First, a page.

242 Nigerians return from Gabon, complain of harsh economic conditions

About 80 per cent of the returnees are children.


About 242 Nigerians, many from Bayelsa State, returned to the country from the Republic of Gabon after several years of harsh economic conditions, the National Emergency Management Agency, NEMA, has said.

The South-South Zonal Coordinator of the agency, Umesi Emenike, on Monday, who received the returnees, said they voluntarily decided to return home after years of sojourn in that country.

He noted that it was the constitutional mandate of NEMA to “facilitate such nostalgic operation’’ which, according to him, is a demonstration of patriotism.

Mr. Emenike explained that the returnees were not repatriated, but decided to come home after discovering that Gabon was no longer conducive for their businesses.

“Let no one misinterpret this return as repatriation; they were not repatriated but they felt things were not working well there.

“They decided to return home where they would be proud to thrive under any condition because it is their own country,” he said.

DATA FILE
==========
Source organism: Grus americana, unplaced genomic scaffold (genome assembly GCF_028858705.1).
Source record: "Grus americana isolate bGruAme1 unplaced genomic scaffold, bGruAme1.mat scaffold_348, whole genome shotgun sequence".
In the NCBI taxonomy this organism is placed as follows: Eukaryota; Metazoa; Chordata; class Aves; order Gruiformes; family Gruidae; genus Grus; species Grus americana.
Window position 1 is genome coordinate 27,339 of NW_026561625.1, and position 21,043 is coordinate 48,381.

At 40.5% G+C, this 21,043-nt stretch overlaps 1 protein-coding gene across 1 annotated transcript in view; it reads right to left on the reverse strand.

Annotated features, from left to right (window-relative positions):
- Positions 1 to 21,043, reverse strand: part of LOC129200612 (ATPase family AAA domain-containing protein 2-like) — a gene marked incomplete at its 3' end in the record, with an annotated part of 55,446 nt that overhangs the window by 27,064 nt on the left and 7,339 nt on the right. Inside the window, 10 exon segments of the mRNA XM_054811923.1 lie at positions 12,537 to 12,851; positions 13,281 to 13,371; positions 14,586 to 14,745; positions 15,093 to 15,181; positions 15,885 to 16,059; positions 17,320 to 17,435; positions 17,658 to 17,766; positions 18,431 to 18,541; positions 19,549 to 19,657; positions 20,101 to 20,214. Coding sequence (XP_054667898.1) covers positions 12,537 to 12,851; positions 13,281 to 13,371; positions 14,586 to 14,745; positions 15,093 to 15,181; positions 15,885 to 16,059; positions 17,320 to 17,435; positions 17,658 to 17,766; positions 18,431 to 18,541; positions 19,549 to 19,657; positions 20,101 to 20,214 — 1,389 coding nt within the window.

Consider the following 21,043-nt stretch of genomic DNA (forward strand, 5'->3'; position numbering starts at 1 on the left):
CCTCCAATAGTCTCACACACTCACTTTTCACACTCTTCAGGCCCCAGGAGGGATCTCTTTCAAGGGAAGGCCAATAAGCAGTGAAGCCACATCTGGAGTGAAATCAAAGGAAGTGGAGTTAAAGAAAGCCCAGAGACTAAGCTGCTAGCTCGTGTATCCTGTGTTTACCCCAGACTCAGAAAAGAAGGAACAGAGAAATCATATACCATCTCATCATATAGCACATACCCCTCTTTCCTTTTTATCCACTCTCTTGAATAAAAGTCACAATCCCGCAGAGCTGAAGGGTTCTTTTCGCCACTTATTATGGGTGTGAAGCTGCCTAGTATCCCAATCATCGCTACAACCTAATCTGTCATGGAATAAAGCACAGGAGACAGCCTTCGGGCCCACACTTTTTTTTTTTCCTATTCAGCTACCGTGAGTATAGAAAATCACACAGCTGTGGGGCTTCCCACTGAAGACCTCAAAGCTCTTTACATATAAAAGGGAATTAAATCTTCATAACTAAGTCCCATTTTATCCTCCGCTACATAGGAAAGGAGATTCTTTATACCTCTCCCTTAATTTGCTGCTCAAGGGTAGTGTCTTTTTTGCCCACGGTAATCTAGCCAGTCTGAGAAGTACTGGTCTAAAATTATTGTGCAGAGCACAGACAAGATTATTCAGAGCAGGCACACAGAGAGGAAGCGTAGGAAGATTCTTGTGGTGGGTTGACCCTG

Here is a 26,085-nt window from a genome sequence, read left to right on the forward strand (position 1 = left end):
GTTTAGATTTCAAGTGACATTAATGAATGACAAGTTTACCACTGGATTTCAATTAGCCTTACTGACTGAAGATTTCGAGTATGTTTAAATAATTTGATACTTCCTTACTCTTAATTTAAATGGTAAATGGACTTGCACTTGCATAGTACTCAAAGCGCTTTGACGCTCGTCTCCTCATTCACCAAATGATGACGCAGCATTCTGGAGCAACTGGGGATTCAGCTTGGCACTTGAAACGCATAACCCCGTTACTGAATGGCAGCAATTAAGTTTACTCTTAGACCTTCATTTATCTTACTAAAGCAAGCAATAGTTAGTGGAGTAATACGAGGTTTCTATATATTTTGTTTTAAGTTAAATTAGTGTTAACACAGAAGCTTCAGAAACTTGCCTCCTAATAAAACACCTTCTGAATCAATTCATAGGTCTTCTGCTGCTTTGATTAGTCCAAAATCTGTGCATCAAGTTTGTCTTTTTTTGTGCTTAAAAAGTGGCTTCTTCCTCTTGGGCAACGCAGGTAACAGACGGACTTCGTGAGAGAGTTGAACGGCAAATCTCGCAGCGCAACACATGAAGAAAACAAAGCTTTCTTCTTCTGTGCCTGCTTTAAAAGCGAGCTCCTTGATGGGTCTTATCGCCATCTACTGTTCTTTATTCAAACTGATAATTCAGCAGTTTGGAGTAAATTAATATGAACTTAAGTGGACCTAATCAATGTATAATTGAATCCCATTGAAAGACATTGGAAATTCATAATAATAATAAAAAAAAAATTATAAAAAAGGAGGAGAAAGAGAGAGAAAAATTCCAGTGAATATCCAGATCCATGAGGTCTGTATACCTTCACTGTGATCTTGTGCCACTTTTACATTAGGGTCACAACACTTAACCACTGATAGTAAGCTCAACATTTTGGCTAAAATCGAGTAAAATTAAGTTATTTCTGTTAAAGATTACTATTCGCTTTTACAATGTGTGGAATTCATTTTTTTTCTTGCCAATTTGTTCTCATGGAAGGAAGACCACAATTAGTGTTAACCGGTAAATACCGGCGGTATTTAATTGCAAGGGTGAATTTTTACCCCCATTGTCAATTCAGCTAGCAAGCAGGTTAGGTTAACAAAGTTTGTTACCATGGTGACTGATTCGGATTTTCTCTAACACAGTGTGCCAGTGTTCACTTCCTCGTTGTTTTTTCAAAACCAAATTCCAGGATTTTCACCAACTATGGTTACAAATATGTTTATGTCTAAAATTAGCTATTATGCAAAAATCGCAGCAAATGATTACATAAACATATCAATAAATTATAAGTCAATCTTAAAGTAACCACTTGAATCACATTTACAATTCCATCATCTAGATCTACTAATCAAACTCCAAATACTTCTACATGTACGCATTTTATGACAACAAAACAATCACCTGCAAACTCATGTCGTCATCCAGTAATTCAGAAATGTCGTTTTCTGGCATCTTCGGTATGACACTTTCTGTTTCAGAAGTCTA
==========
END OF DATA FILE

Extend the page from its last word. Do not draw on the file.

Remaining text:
Mr. Emenike confirmed that some of the returnees had been confronted with harsh economic situations and poverty in Gabon, hence they boldly agreed to come home as an escape from hardship.

The zonal coordinator, who disclosed that many of the returnees were from Bayelsa, assured them of adequate care. He said 80 per cent of the returnees were children, while an octogenarian also returned.

One of the returnees, Layefa Torubeli, who went to Gabon in 1964, said they were subjected to harsh economic situations which made them decide that coming home was the best option.

He said many Nigerians, especially fishermen and women, were frustrated by Gabonese, saying: ‘’they will not allow us to fish again; they will seize our boats and even take our catch.”

“In fact, they did everything to set our business aback,” he added.

Another returnee, Gloria Theophilus, thanked NEMA and the Federal Government for facilitating their return, and promised to be law abiding.

She recalled the harsh economic experience they faced in Gabon, which she described as “terrible and highly exploitative.”

The highlight of the reception was the donation of some relief materials, including food items, water, mats and other items.

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